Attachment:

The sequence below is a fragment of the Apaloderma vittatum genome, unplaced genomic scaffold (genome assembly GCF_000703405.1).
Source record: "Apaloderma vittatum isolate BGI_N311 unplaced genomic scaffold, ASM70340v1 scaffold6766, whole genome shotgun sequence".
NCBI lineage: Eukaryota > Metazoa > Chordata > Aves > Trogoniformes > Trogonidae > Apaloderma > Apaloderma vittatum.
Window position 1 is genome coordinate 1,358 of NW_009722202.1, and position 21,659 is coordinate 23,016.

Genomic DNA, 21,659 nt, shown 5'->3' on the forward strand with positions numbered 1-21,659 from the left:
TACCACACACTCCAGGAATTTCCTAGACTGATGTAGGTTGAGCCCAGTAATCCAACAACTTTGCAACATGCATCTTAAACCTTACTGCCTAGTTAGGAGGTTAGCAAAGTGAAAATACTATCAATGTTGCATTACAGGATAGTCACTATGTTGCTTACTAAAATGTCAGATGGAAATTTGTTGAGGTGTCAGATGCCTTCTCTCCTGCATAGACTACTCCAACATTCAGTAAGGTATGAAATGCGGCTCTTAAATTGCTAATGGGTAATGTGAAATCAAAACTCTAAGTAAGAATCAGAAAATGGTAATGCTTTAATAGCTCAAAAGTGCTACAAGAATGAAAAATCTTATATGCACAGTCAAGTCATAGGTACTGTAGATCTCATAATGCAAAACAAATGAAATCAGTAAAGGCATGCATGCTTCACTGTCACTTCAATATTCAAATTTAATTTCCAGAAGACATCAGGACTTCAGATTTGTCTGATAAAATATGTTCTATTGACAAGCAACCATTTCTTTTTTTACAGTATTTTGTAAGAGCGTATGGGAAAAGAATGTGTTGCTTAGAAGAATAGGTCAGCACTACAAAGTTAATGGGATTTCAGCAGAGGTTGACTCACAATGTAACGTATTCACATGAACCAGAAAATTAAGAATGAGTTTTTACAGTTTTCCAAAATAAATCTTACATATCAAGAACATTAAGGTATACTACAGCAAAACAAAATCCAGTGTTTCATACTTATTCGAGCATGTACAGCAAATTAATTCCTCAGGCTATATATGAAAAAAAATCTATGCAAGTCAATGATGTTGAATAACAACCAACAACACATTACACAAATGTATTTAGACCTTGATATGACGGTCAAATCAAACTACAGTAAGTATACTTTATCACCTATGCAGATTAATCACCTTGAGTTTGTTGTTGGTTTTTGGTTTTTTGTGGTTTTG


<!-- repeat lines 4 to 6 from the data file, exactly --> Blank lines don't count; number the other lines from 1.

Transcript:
Window position 1 is genome coordinate 1,358 of NW_009722202.1, and position 21,659 is coordinate 23,016.

Genomic DNA, 21,659 nt, shown 5'->3' on the forward strand with positions numbered 1-21,659 from the left:
TACCACACACTCCAGGAATTTCCTAGACTGATGTAGGTTGAGCCCAGTAATCCAACAACTTTGCAACATGCATCTTAAACCTTACTGCCTAGTTAGGAGGTTAGCAAAGTGAAAATACTATCAATGTTGCATTACAGGATAGTCACTATGTTGCTTACTAAAATGTCAGATGGAAATTTGTTGAGGTGTCAGATGCCTTCTCTCCTGCATAGACTACTCCAACATTCAGTAAGGTATGAAATGCGGCTCTTAAATTGCTAATGGGTAATGTGAAATCAAAACTCTAAGTAAGAATCAGAAAATGGTAATGCTTTAATAGCTCAAAAGTGCTACAAGAATGAAAAATCTTATATGCACAGTCAAGTCATAGGTACTGTAGATCTCATAATGCAAAACAAATGAAATCAGTAAAGGCATGCATGCTTCACTGTCACTTCAATATTCAAATTTAATTTCCAGAAGACATCAGGACTTCAGATTTGTCTGATAAAATATGTTCTATTGACAAGCAACCATTTCTTTTTTTACAGTATTTTGTAAGAGCGTATGGGAAAAGAATGTGTTGCTTAGAAGAATAGGTCAGCACTACAAAGTTAATGGGATTTCAGCAGAGGTTGACTCACAATGTAACGTATTCACATGAACCAGAAAATTAAGAATGAGTTTTTACAGTTTTCCAAAATAAATCTTACATATCAAGAACATTAAGGTATACTACAGCAAAACAAAATCCAGTGTTTCATACTTATTCGAGCATGTACAGCAAATTAATTCCTCAGGCTATATATGAAAAAAAATCTATGCAAGTCAATGATGTTGAATAACAACCAACAACACATTACACAAATGTATTTAGACCTTGATATGACGGTCAAATCAAACTACAGTAAGTATACTTTATCACCTATGCAGATTAATCACCTTGAGTTTGTTGTTGGTTTTTGGTTTTTTGTGGTTTTG